Elul 25

I’ve never trusted intentions. I kind of agree with that saying about the road to hell being paved with them. Seriously, the number of students I have who totally intended to get all their homework done and to really study before that test can only be matched by the number of times I earnestly intended to accomplish something important, and then didn’t.

And that’s just people who don’t fulfil their intentions. It’s even worse when well-intentioned people do the cruelest things just because they think their intentions let them get away with it. Ugly things get said and done with the phrase “it’s for your own good” thrown in. Without being aware of the consequences of the actions one takes, one runs the risk of seriously hurting someone in the name of helping out. Psychological studies have been done that show most people are well-intentioned and have perfectly good explanations for the things they do – even when those things are truly horrible. It seems that people don’t go around saying, “how can I be a real evil, no-good, scumbag and hurt others?” Many people have lovely, positive intentions for all that they do.

In Judaism, there is more of an emphasis on proper action. One way I would explain the difference between Judaism and Christianity to those who asked me (when I was young and thought I knew stuff and didn’t have as much of an understanding of the consequences of actions or good intentions) was that in Christianity, one is asked to love aunt Sadie. In Judaism, one is asked to act in certain appropriate (and there are books that spell it out) ways with aunt Sadie, whether one loves her or not. This is, I have since realized, about as accurate as explaining the difference between Canada and the US by saying that Canadians say “eh” and Americans say “youse”. However, it does touch on the Kavanna (intention) versus Keva (action) debate, that the Rabbis have had such fun with.

We all agree that best would be to have both. If you act in good ways and you have good intention, bingo, you win! The question is, in an imperfect world, what does one focus on? Both have issues – Keva without Kavanna is like body without soul, says one Rabbi. And as for Kavanna without Keva – well, the road to hell continues to be paved with that! Society veers one way, then the other. Sometimes, everyone focuses on form and laws are written and expanded upon and clarified and codified. Over time, the laws take over, and bureaucracy rules, and find themselves stifled and limited. There are those who take advantage, and find loopholes and do horrible things which are technically within the letter of the law. So people break away, throw out all the laws, put flowers in their hair and dance freely through the streets, which works really well until one realizes that no one is washing the dishes and no one is being safe and just as many horrible things are being done in the name of love as were being done in the name of law. So, someone draws up a chore chart to let the dishes get done and puts in a few rules and slowly those rules build up into law and society veers the other way again.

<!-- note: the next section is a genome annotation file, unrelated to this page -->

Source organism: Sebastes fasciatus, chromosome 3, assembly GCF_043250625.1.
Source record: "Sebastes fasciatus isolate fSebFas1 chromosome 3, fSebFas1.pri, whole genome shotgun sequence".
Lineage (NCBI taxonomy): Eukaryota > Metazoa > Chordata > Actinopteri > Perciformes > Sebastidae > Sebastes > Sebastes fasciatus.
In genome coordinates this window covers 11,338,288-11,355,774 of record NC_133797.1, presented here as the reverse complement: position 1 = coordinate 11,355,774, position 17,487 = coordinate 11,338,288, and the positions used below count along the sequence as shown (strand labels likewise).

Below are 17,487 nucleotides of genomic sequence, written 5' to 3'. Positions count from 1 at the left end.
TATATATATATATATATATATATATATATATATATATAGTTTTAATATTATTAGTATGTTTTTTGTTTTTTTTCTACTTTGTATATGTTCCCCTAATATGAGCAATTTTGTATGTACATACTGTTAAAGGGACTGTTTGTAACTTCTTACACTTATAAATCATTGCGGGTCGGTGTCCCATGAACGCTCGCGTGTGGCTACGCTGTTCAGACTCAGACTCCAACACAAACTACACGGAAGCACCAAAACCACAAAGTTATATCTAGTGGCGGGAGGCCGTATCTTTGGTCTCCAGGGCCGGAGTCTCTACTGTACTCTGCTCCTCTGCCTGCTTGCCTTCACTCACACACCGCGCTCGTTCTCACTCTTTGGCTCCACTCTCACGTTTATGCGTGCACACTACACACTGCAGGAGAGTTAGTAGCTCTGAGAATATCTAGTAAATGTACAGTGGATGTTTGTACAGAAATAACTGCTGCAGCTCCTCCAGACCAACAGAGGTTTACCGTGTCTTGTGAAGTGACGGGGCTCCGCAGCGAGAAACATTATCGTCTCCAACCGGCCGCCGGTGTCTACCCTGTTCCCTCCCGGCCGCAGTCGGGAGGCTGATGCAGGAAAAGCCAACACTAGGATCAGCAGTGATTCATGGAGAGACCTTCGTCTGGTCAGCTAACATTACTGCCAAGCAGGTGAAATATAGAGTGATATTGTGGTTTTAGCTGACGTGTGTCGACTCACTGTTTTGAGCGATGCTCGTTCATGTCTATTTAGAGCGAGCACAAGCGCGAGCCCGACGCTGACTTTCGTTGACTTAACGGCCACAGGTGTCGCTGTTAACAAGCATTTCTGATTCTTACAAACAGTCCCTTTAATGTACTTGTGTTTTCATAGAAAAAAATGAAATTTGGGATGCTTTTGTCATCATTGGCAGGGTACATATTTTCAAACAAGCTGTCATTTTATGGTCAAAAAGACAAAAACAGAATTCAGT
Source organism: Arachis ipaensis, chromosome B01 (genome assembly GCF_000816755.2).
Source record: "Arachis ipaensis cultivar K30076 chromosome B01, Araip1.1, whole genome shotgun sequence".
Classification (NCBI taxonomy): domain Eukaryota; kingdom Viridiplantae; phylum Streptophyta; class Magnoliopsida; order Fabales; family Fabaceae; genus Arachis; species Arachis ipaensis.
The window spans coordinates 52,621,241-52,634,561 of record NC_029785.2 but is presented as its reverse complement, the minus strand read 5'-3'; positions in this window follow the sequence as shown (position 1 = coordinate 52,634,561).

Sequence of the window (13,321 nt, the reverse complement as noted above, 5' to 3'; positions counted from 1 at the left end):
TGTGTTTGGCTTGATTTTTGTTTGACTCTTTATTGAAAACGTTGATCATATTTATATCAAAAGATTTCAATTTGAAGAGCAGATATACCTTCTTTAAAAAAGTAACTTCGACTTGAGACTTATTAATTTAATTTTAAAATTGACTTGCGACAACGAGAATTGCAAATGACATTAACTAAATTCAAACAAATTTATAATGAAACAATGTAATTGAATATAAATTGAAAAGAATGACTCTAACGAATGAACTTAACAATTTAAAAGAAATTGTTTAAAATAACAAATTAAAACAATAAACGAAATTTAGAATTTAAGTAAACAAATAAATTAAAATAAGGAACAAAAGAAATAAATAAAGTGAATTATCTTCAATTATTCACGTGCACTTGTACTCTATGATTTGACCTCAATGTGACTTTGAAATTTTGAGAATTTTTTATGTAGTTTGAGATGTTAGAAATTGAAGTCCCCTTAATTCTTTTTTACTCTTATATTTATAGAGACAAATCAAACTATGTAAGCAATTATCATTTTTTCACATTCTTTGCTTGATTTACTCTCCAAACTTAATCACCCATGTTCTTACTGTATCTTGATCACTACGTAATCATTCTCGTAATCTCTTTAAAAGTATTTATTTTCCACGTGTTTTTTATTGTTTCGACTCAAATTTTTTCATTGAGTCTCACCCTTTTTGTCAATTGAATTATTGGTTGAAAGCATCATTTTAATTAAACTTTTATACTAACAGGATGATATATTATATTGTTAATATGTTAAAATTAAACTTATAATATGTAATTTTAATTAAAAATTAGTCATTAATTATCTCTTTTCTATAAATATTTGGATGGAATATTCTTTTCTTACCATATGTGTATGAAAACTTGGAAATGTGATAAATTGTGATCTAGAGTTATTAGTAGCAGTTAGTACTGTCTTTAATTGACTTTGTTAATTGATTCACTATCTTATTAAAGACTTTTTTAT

There is no way to succeed without both. I want to scream that sometimes at the politicians currently trying to convince us that they are either well-intentioned and will help us live in a lovelier place or that they are serious about good law and government and will help keep us functional and safe. Both, people, I want both!

I’m big on order. I like my traditions, and I’m happy with the same thing happening day after day, so if I had to make a choice, I’d say I’m more on the rules and laws side of this fence. Nevertheless, I recognize the importance of acting whole-heartedly. So, I try to act more on the side of intention. I hope to one day achieve that balance of action and intention that actually means I’m doing it right.


Posted on September 13, 2015, in Elul and tagged , , , , . Bookmark the permalink. Leave a comment.

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